Hrrumph.
The biggest pain is that right now I have an N*Sync song stuck in my head and no way of getting it out. (Hahaaa! aren’t I hilarious?)
I hope you’re feeling a little better, at least a *little* better, soon.
I have a blog, http://cdschristine.blogspot.ca if you’re bored and want to read the extent of my situation.
xxx


mima
5 years ago

Thank you all for answering, it’s really nice to know that there are other people out there! @edthepublisher I always get my affected & effected’s muddled up and even changed it a couple of times before putting it up!!! @jabo wheelchairs can be a real blessing when you reach a stage where they are needed, allowing you to do things that otherwise you just couldn’t manage & how nice to have your husband to go through this with you. @julesak my neurologist just says MS and no type as I don’t fit any nice neat boxes (also sadly means no meds), so the MS forum doesn’t really work for me. If you don’t find the cheery in the situation then you end up with a miserable life so you do just get on with it and find the good things. It isn’t really inspirational, just would hate to waste all that time!!! @indigojane can’t believe that you are 56, you don’t sound it, and it definitely means that I’m ok to be here as young at heart I am!! Which of your jobs did you like the best – all great things to be and I bet the nursing experience has stood you in good stead as you have gone through the MS experience! @christeeny going deaf must be hard, and LOL at getting a song stuck in you head, drives me nuts when that happens!! Most of my time is stuck in bed watching TV & that would be a nightmare without sound. How long ago did it happen & have you learn’t lip reading or sign language (hope you don’t mind the questions?)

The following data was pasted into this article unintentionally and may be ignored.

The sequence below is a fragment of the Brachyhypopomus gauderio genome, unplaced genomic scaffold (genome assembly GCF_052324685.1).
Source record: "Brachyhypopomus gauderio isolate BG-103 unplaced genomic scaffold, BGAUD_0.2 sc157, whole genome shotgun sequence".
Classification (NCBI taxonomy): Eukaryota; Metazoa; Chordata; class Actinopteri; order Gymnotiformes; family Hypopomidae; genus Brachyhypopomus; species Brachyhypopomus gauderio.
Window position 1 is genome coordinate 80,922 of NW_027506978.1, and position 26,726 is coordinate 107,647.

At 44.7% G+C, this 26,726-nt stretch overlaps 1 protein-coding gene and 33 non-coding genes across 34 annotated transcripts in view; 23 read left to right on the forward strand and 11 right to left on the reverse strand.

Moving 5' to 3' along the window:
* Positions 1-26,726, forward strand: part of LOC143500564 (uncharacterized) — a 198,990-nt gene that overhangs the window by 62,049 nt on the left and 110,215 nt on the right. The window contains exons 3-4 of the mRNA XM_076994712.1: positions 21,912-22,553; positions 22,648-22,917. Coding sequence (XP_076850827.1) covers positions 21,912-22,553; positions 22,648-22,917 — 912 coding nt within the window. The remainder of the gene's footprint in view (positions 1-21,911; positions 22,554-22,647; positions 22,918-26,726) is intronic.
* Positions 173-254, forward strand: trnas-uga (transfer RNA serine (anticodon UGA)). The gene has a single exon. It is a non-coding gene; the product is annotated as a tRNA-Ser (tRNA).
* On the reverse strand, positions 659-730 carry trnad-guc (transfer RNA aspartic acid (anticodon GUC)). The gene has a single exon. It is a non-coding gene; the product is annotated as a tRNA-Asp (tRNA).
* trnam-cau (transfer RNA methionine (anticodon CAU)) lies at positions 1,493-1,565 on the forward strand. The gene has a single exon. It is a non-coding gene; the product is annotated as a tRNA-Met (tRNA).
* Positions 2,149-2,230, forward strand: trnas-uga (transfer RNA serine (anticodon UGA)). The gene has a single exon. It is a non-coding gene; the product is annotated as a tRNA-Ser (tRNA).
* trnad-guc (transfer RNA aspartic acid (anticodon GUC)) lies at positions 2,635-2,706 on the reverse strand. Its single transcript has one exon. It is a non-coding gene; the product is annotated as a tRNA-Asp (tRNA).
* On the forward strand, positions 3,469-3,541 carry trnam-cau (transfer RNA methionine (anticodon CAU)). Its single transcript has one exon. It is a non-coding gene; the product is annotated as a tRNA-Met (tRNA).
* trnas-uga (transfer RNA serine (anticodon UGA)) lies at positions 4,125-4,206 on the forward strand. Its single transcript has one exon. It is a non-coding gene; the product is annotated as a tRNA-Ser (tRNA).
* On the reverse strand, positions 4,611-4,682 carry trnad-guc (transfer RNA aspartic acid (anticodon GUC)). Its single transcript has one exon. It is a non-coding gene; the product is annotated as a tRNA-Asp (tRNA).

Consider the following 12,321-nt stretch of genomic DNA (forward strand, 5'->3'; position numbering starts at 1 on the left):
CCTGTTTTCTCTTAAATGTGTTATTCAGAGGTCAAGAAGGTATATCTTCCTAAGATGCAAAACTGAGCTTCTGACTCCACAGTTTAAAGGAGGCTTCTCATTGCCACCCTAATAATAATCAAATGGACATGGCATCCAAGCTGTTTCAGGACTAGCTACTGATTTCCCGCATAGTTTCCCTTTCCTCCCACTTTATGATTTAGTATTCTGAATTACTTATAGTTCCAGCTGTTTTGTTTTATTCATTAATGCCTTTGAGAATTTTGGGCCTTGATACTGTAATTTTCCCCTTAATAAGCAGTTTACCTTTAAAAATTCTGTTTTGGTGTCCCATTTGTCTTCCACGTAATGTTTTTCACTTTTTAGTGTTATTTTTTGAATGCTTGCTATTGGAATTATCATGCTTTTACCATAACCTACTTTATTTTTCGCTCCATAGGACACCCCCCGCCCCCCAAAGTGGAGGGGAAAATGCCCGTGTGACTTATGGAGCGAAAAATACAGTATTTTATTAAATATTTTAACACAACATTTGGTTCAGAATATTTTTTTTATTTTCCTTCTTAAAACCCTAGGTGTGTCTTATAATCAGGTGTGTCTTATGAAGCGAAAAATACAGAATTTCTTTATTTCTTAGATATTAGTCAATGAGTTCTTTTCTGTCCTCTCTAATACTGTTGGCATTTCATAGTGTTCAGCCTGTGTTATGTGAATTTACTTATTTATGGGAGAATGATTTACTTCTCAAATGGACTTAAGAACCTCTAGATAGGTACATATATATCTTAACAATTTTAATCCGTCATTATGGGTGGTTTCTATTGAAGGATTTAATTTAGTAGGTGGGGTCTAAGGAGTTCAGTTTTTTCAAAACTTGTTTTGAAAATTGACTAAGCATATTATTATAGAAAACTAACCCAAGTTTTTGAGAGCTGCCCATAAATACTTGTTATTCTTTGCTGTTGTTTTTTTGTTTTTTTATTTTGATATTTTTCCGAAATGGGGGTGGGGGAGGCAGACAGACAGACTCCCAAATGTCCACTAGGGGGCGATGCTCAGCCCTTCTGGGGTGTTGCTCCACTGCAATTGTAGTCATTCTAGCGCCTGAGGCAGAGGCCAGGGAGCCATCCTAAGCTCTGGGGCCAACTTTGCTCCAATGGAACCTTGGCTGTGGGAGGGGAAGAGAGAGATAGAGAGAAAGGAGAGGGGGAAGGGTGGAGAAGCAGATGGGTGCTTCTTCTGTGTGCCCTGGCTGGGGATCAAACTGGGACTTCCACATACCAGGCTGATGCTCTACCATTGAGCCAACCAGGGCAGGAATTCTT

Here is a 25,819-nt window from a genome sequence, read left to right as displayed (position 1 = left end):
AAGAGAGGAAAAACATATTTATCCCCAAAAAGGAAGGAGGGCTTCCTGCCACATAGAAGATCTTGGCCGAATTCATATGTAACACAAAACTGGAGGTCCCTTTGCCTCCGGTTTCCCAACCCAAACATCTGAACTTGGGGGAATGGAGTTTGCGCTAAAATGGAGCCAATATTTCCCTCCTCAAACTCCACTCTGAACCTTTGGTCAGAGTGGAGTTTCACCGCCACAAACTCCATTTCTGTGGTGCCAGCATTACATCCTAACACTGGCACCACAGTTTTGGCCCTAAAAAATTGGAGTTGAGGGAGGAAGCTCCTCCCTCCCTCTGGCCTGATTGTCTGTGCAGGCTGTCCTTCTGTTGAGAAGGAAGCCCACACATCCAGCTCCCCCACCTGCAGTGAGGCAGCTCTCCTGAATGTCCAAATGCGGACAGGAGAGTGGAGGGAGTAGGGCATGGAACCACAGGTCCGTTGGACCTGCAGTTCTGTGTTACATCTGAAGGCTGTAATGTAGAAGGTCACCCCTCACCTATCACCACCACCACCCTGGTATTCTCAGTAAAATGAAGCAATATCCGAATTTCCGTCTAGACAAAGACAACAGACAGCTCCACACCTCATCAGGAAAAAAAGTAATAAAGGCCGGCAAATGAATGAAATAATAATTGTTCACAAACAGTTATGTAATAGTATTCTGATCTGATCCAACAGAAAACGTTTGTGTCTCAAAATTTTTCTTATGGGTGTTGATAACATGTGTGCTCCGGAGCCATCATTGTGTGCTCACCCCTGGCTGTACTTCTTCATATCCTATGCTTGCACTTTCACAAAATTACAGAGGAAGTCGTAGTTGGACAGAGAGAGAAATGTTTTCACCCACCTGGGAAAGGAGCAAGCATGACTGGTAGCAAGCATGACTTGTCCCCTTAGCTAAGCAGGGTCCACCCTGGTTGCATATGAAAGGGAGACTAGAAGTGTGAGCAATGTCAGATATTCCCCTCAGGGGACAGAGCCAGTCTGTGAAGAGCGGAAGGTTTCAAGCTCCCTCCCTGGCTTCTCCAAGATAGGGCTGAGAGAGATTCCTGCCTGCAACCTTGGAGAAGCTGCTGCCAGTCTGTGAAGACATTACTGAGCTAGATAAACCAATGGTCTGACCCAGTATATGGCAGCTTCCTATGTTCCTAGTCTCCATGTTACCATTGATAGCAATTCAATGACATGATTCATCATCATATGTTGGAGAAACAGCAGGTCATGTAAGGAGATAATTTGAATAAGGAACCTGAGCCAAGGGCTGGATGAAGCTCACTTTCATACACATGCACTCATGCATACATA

I have a dual diagnosis – MS & ME – although it depends on who you listen to as some neurologists don’t believe you can have ME as well as MS, which would make it all MS!! My bladder & bowel are affected, my memory, but my most fundamental problems are my pain & fatigue. They are both controlled but cause issues if that makes any sense at all.

I try to do something most afternoons (the mornings are a bit of a write off), and I’m lucky that I have family nearby, so although I live independently they visit often, as do friends that I’ve met.

Care is complicated, I have a live-in carer who is here all the time except the afternoons when they have some time off. The live in carers come for several weeks at a time, so if it’s a new one (who I wouldn’t have met ahead of time) and we aren’t getting on so well or they just don’t fit then it’s a long few weeks. In the afternoons I have a local carer who comes to relieve them while they do the shopping and have some time off.